Vocabulary 07 - More Two-Word Collocations
Have you ever heard any one ask for QUICK FOOD? No? Of course, that person must have meant FAST FOOD. Have you read in the newspapers that a person UNDERTOOK SUICIDE? No? COMMITTED SUICIDE works better. FAST FOOD and COMMITTED SUICIDE are known as collocations and collocations have the property of always having their words together in a particular order. If you change the order or one of the words then it sounds wrong.
Collocations are formed by a combination of adjectives, verbs, nouns and adverbs. For instance with just one adverb, QUITE, you could form the collocations QUITE AGREE, QUITE ENOUGH and QUITE OFTEN, with a verb, an adjective and an adverb respectively. As well as these types of words sometimes prepositions are added to make more collocations.
We don’t know how collocations were formed but over a period of time they have entered into our vocabulary and stayed there. Trying to change the order of the words is almost out of the question and if anyone tried to do so it would probably not convey the same meaning as the writer or speaker intended.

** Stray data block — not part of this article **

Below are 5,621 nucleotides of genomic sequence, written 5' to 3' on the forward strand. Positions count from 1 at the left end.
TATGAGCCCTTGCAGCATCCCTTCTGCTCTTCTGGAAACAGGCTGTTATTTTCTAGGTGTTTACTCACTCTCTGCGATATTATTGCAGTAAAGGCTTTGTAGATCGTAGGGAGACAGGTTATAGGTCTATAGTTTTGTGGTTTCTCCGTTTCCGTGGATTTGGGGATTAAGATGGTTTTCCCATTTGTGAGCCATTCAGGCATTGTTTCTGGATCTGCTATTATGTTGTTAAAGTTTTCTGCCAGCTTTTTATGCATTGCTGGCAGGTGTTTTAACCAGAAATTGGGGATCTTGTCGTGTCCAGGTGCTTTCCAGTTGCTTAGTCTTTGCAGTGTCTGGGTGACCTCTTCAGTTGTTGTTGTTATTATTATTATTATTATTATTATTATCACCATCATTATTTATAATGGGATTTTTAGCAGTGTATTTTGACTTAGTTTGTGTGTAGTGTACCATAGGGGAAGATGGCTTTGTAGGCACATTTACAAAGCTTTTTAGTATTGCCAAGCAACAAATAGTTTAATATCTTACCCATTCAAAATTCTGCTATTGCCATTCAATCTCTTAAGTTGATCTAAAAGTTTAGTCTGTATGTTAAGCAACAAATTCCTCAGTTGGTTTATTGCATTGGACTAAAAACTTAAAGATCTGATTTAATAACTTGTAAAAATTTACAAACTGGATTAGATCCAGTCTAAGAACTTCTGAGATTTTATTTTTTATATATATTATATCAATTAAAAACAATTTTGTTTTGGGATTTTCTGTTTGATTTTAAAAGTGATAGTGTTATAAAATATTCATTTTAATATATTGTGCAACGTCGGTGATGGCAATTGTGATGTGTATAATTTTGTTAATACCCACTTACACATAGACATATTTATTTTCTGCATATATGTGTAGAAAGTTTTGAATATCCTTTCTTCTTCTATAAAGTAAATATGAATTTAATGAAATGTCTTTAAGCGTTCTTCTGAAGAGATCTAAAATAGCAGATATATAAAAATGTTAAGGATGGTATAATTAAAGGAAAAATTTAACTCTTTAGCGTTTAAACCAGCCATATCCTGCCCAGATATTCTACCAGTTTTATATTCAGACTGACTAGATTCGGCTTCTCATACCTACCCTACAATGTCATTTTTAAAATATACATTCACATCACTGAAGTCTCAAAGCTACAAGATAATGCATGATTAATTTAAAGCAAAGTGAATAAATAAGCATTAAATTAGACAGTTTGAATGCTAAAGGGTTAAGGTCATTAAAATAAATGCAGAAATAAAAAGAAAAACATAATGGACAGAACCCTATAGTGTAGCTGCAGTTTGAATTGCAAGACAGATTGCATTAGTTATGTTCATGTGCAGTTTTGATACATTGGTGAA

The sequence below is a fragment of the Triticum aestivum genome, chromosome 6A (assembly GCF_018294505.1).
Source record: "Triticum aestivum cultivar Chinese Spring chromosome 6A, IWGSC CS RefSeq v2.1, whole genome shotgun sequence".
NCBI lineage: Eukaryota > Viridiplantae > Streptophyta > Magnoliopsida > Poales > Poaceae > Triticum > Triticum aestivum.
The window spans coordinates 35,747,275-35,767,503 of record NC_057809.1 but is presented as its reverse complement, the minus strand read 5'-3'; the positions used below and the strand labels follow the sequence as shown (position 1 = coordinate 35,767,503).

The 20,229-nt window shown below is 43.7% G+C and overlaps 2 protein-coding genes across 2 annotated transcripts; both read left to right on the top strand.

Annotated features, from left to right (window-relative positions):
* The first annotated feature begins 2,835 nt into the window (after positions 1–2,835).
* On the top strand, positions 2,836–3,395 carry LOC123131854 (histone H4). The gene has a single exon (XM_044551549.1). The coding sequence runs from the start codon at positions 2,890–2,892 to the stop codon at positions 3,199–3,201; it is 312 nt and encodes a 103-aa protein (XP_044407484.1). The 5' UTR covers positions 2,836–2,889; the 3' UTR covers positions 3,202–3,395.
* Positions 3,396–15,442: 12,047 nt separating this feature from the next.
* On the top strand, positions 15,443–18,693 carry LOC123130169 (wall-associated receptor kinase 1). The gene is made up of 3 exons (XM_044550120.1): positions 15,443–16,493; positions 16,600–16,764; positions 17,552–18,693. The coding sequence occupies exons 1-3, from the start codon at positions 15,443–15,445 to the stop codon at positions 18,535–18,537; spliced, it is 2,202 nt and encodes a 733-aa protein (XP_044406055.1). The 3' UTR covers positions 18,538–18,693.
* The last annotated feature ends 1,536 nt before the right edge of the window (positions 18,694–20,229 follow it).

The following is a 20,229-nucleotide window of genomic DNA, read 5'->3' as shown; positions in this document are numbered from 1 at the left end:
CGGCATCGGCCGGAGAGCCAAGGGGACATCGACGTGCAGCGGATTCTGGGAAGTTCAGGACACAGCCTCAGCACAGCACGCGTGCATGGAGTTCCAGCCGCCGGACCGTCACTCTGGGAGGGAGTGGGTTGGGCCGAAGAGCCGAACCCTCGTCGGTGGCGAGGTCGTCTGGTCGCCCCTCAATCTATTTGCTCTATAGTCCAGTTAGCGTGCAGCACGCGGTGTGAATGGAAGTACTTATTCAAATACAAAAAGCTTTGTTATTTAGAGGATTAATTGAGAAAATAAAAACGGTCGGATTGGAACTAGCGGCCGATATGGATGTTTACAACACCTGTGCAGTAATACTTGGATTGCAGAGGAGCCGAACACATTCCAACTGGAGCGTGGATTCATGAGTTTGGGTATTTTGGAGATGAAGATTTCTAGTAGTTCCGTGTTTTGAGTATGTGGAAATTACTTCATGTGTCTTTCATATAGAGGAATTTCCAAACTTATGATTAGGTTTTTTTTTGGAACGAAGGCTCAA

Knowing a variety of collocations will grant many advantages to the writer or speaker. With a good stock of collocations you would be able to understand native speakers better and you would probably speak a more authentic sounding and easily discernible language yourself; one in tune with local conditions. You would have an array of words in your vocabulary that you could use to make your communication that much more effective.
Collocations add a certain charm to the English language and anyone who has a good repertoire of collocations in his vocabulary is bound to be respected. Take the quiz that follows and learn some highly popular two word collocations.